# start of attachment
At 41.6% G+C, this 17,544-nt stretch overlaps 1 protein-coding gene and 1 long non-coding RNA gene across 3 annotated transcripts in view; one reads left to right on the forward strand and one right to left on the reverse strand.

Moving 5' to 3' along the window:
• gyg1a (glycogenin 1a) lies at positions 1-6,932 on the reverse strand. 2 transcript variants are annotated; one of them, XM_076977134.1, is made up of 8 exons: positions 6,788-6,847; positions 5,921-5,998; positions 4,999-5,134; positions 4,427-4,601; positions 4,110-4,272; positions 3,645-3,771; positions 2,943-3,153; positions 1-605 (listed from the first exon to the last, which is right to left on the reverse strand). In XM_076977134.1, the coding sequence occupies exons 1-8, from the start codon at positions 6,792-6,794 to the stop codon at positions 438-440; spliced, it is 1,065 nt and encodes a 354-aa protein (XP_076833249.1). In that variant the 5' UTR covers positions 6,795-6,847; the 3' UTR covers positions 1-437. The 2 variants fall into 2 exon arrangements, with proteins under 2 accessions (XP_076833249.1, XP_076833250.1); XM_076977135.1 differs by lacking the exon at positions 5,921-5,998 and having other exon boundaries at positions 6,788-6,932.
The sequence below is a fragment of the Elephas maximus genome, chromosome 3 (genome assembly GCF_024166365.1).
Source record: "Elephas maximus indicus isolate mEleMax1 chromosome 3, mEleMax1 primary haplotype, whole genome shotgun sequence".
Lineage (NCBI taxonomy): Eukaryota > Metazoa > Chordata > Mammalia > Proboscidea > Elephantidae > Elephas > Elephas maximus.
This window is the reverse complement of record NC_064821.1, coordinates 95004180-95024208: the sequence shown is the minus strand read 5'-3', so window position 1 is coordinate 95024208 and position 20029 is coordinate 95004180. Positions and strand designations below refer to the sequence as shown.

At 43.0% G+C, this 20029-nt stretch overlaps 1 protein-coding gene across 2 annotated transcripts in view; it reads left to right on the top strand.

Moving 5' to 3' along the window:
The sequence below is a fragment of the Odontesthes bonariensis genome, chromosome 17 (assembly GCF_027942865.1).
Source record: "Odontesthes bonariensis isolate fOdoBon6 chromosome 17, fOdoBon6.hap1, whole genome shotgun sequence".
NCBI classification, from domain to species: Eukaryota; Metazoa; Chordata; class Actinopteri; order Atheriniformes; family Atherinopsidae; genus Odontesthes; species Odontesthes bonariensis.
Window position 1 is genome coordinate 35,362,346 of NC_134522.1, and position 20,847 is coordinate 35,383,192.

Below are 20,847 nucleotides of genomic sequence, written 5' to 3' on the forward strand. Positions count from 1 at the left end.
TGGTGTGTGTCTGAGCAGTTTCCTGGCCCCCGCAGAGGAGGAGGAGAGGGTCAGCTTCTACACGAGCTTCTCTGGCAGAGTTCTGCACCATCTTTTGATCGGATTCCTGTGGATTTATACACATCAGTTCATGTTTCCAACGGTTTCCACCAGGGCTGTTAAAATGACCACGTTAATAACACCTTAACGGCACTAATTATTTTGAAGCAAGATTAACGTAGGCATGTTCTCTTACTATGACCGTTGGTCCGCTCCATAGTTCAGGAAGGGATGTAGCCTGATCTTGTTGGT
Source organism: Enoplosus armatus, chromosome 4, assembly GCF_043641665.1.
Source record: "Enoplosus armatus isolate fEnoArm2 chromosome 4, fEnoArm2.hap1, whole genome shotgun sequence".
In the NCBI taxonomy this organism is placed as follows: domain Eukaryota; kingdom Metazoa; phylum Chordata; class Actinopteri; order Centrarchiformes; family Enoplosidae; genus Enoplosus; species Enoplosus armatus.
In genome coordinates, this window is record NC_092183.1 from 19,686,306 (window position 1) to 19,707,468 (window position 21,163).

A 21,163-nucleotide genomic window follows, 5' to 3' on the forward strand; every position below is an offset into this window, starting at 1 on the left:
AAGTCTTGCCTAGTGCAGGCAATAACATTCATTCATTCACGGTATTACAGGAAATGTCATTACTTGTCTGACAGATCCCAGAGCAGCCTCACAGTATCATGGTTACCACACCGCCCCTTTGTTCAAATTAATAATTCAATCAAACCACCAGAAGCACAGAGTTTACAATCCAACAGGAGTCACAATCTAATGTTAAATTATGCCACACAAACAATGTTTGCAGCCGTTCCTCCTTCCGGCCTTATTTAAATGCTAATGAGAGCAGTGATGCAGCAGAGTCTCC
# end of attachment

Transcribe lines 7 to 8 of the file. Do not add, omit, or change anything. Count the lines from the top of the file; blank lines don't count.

This window is the reverse complement of record NC_064821.1, coordinates 95004180-95024208: the sequence shown is the minus strand read 5'-3', so window position 1 is coordinate 95024208 and position 20029 is coordinate 95004180. Positions and strand designations below refer to the sequence as shown.

At 43.0% G+C, this 20029-nt stretch overlaps 1 protein-coding gene across 2 annotated transcripts in view; it reads left to right on the top strand.